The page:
Exempt and Non-exempt – What’s the Difference?
Exempt and non-exempt are classifications under the Fair Labor Standards Act (FLSA). That’s the federal law requiring that most employees receive at least minimum wage for each hour worked and overtime pay for hours worked over 40 in a workweek. Usually, employees who are entitled to both minimum wage and overtime are called non-exempt. Those who are not entitled to both are called exempt.
Any position can be non-exempt, meaning that employees in that position are entitled to both minimum wage and overtime pay. But if you would like to classify a position as exempt, it would need to qualify for one of the exemptions listed in the FLSA.
The most commonly used exemptions, particularly in office settings, are the executive, administrative, and learned professional exemptions. These are part of a group of exemptions often referred to as “white-collar exemptions.” Employees who are properly classified this way are not entitled to minimum wage or overtime. But, to qualify, each position must pass a three-part test:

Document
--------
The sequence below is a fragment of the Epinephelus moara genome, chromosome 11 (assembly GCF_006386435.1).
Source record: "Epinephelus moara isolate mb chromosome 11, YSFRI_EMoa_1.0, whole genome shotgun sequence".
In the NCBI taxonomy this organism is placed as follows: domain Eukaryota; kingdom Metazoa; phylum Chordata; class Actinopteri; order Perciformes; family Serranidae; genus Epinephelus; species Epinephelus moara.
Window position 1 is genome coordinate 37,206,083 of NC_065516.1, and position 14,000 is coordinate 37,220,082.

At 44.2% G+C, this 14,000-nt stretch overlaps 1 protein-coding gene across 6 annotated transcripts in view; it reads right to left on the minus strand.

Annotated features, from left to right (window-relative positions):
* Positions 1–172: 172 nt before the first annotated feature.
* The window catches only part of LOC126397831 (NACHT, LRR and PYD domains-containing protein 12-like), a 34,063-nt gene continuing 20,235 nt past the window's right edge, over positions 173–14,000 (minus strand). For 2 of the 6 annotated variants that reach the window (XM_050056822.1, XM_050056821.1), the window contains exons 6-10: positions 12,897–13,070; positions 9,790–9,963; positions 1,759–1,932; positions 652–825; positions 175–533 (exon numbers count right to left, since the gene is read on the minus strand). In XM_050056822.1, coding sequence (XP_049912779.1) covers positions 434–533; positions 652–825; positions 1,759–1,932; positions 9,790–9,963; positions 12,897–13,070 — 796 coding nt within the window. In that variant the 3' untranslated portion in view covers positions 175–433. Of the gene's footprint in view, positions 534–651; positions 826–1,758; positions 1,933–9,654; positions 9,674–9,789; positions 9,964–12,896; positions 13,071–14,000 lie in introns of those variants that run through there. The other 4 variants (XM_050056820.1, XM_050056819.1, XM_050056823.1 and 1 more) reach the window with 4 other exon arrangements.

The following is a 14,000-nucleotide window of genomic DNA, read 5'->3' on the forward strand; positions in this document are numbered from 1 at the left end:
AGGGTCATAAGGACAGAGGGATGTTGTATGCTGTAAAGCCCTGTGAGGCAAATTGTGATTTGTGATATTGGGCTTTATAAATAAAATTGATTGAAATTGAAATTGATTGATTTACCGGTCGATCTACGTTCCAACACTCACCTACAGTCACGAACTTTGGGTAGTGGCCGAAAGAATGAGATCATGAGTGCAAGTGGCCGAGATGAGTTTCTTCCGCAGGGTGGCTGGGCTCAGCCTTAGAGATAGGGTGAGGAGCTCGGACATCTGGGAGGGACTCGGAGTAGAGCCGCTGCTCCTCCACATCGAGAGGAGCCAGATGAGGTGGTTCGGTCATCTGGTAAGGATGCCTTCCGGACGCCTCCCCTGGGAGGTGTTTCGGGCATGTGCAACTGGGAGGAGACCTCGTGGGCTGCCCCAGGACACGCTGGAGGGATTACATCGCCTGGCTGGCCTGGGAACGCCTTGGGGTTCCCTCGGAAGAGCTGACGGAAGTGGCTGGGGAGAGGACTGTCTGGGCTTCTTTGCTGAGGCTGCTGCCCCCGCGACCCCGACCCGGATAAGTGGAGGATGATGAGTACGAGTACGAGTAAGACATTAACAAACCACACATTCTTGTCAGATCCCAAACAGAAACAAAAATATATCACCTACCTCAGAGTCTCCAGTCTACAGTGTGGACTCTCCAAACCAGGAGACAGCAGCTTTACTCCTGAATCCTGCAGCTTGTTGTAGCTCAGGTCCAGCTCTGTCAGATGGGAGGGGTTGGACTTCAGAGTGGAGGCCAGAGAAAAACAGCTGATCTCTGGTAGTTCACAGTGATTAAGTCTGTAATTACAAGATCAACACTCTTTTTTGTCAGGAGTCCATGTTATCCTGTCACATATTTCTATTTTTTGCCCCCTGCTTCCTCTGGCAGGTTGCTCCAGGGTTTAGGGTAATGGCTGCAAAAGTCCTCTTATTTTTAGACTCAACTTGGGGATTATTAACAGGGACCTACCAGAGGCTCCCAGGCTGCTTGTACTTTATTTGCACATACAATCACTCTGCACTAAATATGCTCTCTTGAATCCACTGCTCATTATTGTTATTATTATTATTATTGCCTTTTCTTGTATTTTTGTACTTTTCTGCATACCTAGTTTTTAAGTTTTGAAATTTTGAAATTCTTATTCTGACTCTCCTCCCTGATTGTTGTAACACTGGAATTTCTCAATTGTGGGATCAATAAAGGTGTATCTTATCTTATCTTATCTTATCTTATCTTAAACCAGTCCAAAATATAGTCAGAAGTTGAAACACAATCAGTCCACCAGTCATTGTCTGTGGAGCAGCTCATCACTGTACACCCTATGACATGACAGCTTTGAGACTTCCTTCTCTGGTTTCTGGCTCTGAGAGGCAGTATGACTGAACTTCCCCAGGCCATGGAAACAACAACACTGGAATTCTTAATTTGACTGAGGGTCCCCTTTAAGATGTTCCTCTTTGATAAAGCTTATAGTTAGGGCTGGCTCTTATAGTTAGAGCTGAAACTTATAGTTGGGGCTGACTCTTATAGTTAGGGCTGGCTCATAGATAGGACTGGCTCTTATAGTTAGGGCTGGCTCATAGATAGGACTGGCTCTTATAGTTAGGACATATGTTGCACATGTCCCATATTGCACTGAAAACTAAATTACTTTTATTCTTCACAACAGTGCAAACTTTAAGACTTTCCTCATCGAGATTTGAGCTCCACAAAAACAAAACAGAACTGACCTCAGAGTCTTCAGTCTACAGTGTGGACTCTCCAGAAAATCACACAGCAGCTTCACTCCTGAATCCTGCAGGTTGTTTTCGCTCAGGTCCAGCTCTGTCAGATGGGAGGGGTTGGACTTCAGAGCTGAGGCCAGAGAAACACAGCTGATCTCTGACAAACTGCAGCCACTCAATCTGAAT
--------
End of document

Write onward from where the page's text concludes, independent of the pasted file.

- Duties: The employee must perform specific tasks (such as managing at least two people) and regularly use their independent judgment and discretion. Each exemption has its own duties test.
- Salary level: The employee must make at least $684 per week (under federal law, a few states have higher minimums)
- Salary basis: The employee must be paid the same each week regardless of hours worked or the quantity or quality of their work, with a few limited exceptions.
If a position meets all the criteria under one or more of the white-collar exemptions, the employee may be properly classified as exempt and will not be entitled to minimum wage or overtime pay. If the position does not meet all the criteria under a specific exemption, the employee must be classified as non-exempt and paid at least minimum wage and overtime when applicable.